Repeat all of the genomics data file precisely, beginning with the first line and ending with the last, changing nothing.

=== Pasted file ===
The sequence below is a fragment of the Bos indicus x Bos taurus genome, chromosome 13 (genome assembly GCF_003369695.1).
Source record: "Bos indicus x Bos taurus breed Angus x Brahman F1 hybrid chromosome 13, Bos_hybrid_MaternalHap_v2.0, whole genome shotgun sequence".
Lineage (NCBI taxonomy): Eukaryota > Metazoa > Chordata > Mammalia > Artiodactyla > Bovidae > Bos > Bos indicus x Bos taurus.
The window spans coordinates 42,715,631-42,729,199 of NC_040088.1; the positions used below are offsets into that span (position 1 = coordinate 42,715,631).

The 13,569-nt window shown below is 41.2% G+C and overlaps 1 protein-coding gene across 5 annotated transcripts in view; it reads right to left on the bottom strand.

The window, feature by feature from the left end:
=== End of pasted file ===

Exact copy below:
The sequence below is a fragment of the Bos indicus x Bos taurus genome, chromosome 13 (genome assembly GCF_003369695.1).
Source record: "Bos indicus x Bos taurus breed Angus x Brahman F1 hybrid chromosome 13, Bos_hybrid_MaternalHap_v2.0, whole genome shotgun sequence".
Lineage (NCBI taxonomy): Eukaryota > Metazoa > Chordata > Mammalia > Artiodactyla > Bovidae > Bos > Bos indicus x Bos taurus.
The window spans coordinates 42,715,631-42,729,199 of NC_040088.1; the positions used below are offsets into that span (position 1 = coordinate 42,715,631).

The 13,569-nt window shown below is 41.2% G+C and overlaps 1 protein-coding gene across 5 annotated transcripts in view; it reads right to left on the bottom strand.

The window, feature by feature from the left end: